Siôn Simon and Steve Rotherham are going to follow Sadiq’s and Marvin’s example. And Carwyn in Wales. Reminding people what Labour government looks like – how innovative and radical we can be. How growth and prosperity, social justice and fairness all go hand in hand under Labour. And not just doing the right thing – not just compassion – but doing the thing right. Competence.
When we were in government, we got things done. We built hospitals and schools, recruited teachers and doctors and nurses; we fixed the economy and made it hum for a decade. But the shape of the challenges never stops changing, so the shape of our solutions must change too.
If you think the world’s changed a lot in the last 25 years, it’s nothing to what will happen in the next 25. New automated technologies are fusing with the internet, creating models of work and jobs we haven’t seen before. Daily we hear about machines doing things we thought only humans could do: driving cars, drafting contracts, even writing music.
It’s been called the ‘fourth industrial revolution:’ a new era of fast technology-driven change, which will transform the world we pass to our children. The potential’s enormous. It’s deep human progress. Huge swathes of things we can get done without doing them ourselves. It’s a good thing. But it certainly won’t feel like that if you’re the one whose job is shrinking and your pay along with it.
People whose grandparents were time-served trade unionists are now working 60 hour weeks, below the minimum wage, without any support from a union. It’s the dark side of the gig economy. If you think of the UK economy as a pie-chart, since 2009 the slice that goes to workers as wages, has fallen relative to the slice that goes to capital-owners as profit. Labour seems to be diminishing relative to capital. It’s there in Thomas Piketty’s blockbuster book.
In the next Labour government we must judge ourself on our ability to redraw that pie-chart. The problems of inequality aren’t new, but the solutions will need to be. So I’ve put together an independent commission on the future of work, to start influencing policy right now – from opposition.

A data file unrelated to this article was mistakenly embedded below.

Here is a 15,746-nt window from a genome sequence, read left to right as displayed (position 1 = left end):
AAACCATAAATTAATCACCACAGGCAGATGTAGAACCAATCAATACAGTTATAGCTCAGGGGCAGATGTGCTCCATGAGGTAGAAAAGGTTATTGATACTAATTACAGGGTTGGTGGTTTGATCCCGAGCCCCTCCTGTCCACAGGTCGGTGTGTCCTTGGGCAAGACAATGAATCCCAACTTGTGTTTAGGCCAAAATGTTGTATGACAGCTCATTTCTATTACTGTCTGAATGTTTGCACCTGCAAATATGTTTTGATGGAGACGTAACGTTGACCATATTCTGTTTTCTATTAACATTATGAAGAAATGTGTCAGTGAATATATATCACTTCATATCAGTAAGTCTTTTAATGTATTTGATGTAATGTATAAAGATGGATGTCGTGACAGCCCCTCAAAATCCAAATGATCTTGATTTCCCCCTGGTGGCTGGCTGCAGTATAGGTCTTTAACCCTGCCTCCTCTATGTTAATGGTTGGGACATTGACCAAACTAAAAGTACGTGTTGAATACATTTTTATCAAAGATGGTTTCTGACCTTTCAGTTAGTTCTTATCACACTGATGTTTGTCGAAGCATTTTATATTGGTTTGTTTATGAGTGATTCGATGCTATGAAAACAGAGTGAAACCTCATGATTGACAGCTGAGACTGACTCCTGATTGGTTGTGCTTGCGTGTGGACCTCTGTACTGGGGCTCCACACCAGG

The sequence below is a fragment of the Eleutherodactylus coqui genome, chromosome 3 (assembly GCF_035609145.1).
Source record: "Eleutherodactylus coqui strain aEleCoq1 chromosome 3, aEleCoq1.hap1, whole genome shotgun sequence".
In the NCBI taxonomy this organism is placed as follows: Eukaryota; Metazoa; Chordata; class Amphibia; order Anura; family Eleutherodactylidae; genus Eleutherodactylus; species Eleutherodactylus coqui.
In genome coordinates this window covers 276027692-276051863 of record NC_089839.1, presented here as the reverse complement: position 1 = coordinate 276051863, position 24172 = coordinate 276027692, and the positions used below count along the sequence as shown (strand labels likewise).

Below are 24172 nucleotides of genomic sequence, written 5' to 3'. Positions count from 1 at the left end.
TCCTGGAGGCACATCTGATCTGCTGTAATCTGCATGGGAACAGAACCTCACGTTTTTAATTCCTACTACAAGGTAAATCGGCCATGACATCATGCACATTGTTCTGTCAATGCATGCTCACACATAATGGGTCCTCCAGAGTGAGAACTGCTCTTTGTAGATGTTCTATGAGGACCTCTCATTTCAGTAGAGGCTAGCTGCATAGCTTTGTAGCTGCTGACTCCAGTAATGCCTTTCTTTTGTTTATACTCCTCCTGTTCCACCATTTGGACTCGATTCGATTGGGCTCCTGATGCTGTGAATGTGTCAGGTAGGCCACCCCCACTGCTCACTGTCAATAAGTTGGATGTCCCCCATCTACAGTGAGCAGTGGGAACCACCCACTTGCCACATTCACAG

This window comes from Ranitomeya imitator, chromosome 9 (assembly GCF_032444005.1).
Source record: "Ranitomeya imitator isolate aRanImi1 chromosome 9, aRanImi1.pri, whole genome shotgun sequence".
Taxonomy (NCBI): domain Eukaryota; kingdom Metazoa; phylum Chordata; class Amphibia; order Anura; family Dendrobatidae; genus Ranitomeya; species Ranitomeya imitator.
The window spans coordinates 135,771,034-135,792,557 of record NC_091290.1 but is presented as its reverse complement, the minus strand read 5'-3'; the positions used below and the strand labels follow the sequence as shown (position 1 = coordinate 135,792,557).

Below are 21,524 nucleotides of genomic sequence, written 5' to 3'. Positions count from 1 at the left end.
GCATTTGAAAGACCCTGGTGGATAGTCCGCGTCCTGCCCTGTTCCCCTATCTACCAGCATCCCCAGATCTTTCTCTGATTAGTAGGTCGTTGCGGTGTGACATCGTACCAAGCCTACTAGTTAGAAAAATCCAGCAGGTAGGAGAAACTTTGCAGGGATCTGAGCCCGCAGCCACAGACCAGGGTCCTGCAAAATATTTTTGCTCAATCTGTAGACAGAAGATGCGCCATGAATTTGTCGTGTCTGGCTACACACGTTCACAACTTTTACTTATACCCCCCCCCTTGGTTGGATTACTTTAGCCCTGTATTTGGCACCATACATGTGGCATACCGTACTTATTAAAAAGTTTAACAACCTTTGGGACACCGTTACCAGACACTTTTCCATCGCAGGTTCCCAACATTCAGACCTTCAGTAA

It will be chaired by Helen Mountfield QC, joined by a world-class team including Naomi Climer, the first ever female President of the Institution of Engineering and Technology, Professor Michael Sandel, Jon Cruddas, Lord Jim Knight and many more. We’ll feed into Jon Trickett’s work on building a targeted Industrial Strategy and we’ll report back to you next year.
By definition, Labour is the party of work and we’re also the party of growth. We have to be. As John McDonnell so deftly set out in his speech yesterday: Labour is a market socialist party. We understand and work with the market but we don’t worship it.
The ideological, blinkered belief that markets are the answer to everything is the Tory’s big blindspot. We know that. But, of itself, the market’s not the problem either.
Some things markets are good at; others not, but they always need enlightened intervention to make them work. Unfettered markets oligopolise – that’s why all developed economies have extensive and stringent competition law.
And the lower-paid end of the labour market never produces, by itself, outcomes acceptable in a decent society. Without regulation, the labour market just squeezes the price of work down and down until the people at the bottom are crushed. That’s why we have a minimum wage. It’s why John McDonnell was so right yesterday that we need a real living wage that real people can afford to live on. It’s why we had an Agricultural Wages Board for 65 years till the Tories scrapped it. Why zero hours contracts are such a rapidly growing instrument of exploitation: because they’re allowed.
So come on Theresa May, if you actually care about a decent society, let’s have zero-hours contracts sorted now. Workers should have rights in a decent society. A proper contract, proper pay, decent conditions and the right to organise. And as John told the BBC yesterday, Labour will create “an entrepreneurial state that works with the wealth creators, the workers and the entrepreneurs”.